Don’t you wish you can swap your clutter for cash?
In 2007, I became active in learning about Entrepreneurship and as a result a lot of people tend to ask me how to make extra money.
Earning money requires some form of knowledge in a specific process as well as time, effort and attention.
If you want to sell a specific product or service you need to know the product or service and you also need to know the people who buy the product or service in order to reach out to your market well.
After some discussion about this, people tend to shy away whether the product or service they are considering is a good or bad one because of the amount of time, attention and effort involved.
In a lot of cases, people don’t have the available resources on hand to earn extra money.
The good news is, you can get identical benefits to earning more money with less effort in shifting your focus on keeping your existing money.
Think about it for a moment.
Let’s say you spend four days a month to earn an extra few hundred dollars, you can, alternatively spend the same amount of time or even less not spending few hundred dollars a month.
Both activities will allow you to allocate the same few hundred dollars.
Best Selling Author Robert Kiyosaki is known for the statement, “Savers are losers.”
To an extent, I agree with his expanded explanation that earning more money is the smarter thing to do compared to trying to save more money.
But if you’re in a position when you don’t have the means to earn more money, then you can follow the path of saving money to give yourself some resources to pursue earning more money, should you wish to do so.
Unfortunately for the masses like us, many of these financial guru’s are marketers and part of their training is to communicate in a language that encourages people to spend money.
So if you’ve been unable to make extra cash, then there’s still hope.
I’m not against hard work but I believe there are different options aside from acting like a hard working machine.
Early on in my career, I, like most people started with below minimum wage and I was fairly happy.
My career was inclined toward sales and business development so as time progressed, I made more money.
My income grew to six figures and I quit that job due to burn out.
I moved to a career that pays less but came with less stress but despite that, the job pays fairly well and isn’t bad if I were to compare the income to several people my age.
However despite my high income I wasn’t really happy with how much I make and often neck deep in debt and usually living from paycheck to paycheck.
Then I saw that things aren’t going to change unless I changed my spending habits.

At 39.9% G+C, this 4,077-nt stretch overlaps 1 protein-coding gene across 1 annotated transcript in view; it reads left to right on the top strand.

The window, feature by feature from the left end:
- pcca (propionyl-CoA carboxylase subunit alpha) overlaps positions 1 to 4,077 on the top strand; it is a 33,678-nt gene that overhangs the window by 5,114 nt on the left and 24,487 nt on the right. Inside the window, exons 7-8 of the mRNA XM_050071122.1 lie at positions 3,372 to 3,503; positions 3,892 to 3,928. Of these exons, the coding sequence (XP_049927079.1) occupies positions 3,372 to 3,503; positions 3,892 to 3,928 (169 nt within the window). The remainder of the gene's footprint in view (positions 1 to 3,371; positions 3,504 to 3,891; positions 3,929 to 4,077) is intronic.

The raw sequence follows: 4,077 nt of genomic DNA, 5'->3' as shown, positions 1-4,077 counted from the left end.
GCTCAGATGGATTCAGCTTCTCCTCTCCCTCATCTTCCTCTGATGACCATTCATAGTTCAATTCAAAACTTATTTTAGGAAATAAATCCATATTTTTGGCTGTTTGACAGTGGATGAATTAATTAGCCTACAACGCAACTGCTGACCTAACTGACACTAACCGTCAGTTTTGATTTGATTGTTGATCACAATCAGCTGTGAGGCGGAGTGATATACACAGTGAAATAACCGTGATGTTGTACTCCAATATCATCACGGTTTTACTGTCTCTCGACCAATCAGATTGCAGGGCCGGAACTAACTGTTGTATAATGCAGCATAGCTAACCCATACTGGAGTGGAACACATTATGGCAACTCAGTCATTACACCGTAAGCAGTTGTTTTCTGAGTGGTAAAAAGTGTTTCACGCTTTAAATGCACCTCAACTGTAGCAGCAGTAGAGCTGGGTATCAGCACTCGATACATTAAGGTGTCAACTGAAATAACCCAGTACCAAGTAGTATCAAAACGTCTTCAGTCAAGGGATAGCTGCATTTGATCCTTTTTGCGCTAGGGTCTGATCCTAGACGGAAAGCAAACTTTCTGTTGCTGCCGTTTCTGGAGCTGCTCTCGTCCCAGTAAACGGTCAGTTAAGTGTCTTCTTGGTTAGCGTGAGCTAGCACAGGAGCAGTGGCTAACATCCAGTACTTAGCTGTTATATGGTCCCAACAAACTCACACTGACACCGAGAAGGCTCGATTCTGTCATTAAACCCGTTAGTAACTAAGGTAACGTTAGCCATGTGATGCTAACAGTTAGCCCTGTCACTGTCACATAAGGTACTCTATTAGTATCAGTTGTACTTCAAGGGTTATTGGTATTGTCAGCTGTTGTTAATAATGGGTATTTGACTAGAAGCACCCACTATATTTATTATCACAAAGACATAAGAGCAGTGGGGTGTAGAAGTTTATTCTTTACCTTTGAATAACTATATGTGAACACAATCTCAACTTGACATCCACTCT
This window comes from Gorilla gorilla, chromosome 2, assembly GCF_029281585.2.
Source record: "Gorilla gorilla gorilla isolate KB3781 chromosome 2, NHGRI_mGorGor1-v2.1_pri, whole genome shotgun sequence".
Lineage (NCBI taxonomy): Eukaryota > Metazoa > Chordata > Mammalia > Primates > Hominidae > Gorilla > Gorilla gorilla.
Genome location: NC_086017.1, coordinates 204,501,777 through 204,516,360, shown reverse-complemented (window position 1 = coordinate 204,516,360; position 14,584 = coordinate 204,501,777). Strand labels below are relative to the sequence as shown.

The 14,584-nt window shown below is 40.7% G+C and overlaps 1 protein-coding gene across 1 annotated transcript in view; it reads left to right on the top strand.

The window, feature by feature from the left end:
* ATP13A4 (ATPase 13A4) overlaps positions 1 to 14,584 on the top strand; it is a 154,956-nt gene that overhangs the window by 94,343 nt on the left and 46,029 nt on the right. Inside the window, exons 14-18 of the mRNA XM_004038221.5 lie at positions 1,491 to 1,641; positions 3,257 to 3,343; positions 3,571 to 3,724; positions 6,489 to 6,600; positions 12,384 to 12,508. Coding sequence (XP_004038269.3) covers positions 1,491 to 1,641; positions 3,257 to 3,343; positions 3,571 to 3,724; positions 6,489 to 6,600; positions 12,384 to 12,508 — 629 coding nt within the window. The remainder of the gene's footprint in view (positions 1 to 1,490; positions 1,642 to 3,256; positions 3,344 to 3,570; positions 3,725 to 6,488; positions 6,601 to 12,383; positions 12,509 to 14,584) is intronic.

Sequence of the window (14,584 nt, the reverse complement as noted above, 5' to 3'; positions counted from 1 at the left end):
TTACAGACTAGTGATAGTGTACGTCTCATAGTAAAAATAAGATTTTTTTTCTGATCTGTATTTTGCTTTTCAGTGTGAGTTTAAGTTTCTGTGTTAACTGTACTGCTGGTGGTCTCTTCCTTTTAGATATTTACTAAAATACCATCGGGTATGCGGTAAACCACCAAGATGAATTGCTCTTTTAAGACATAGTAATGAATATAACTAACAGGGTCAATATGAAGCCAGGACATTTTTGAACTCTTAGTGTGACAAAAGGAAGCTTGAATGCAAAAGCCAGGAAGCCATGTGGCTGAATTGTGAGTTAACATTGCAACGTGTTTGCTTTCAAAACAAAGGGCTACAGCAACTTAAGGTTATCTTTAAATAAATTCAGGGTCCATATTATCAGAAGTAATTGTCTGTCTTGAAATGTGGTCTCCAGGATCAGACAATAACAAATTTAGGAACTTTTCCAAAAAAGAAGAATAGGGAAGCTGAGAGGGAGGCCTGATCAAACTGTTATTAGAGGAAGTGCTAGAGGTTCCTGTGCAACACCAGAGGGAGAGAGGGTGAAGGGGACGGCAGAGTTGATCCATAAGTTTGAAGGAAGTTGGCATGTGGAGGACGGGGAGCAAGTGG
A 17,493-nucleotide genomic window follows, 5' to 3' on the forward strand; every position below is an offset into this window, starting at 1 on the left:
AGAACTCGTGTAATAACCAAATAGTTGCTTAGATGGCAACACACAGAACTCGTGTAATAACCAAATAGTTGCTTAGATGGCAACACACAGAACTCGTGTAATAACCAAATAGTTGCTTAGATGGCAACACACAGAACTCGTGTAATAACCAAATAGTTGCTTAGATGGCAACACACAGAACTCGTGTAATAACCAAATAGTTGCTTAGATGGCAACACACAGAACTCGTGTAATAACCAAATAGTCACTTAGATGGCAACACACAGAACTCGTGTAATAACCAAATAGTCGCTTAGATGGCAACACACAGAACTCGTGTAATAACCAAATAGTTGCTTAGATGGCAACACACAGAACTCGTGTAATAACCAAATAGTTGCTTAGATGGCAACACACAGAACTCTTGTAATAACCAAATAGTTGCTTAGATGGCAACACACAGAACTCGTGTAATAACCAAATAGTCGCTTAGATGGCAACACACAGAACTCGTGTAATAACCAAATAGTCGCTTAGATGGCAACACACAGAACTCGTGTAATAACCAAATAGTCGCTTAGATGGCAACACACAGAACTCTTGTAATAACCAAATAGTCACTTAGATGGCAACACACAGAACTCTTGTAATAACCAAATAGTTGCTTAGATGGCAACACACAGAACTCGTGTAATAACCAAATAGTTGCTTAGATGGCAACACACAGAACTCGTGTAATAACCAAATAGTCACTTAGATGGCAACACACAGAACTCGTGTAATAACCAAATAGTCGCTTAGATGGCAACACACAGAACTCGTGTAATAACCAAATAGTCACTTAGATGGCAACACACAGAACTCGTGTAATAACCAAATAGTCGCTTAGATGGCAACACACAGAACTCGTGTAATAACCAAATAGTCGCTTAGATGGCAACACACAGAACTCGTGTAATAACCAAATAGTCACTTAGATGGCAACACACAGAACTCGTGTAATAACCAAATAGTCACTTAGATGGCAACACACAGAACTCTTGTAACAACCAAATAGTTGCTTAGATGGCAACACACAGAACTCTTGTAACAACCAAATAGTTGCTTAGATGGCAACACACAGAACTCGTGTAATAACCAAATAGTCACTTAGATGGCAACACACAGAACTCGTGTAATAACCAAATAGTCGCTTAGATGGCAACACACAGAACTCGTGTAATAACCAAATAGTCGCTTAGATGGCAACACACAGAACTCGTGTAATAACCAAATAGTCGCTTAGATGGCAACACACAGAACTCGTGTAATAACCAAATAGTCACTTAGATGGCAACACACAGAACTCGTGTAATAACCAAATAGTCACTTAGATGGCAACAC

When I decided to adapt minimalist principles in my life and decided to slowly eliminate the non-essentials weighing me down.
Here’s a list of things I stopped doing to keep my cash:
Note: This post was originally written in 2010 so many of the numbers may be outdated as the cost of goods tend to increase over time. Please make your own computations on how much you spend.
- Stopped eating out. This is where most of my money goes. I always worked in a place close to malls so grabbing a bite is fairly easy. Most of the food that’s easy on the budget will make you want to go another round and you’d be surprised how several multiple meals will add up Annual Savings Php. 78,000
- Stopped buying snacks anywhere – My workmates have a habit of buying snacks from a next door 711 store. There’s also one in the condo I stay in. After realizing it I decided to stop this too. Annual Savings Php 18,200
- Stopped smoking- The biggest expense and the hardest to quit. Annual savings Php 10,950. Future medical bills I might have saved on may be worth a few million pesos.
- Stopped using the Laundry Service. I started doing my own laundry. I do it every 2-3 days and I just spend about thirty mins to finish. Annual Savings Php 9,600
- Stopped commuting daily. I used to commute to and from the office to my home in Paranaque and I spent about 150 per day. I moved close to my workplace. Annual Savings Php 54,750 Update: In 2015, I bought a bike and began biking to work, minimizing the cost of my commute. In 2016, I began working from home and only accepted work projects within walking and biking distance from where I am.
- Stopped buying a car- When I realized that everything I need is pretty much walking distance from where I live I figured I would have to ditch this goal.Annual Savings Php 73,000 plus the cost of the car Php 500,000
- Stopped buying books-I used to buy books on a regular basis and now I try to borrow or read ebooks. Annual Savings Php 12,000
- Stopped playing games- I used to play network games with my brothers from an internet cafe almost every day. Annual Savings Php 36,500
- Stopped watching tv- I get to keep my cash and my time. Annual cable tv savings Php 7,200. Annual electricity savings 7,200 and the cost of buying a decent TV set is Php 35,000
- Stopped going to Starbucks- I go to Starbucks for my meetings, to hang out with friends or simply to find a home away from home. I’m a cheapskate back then so I don’t go more than once a day and I only get one drink. Annual savings Php 36,500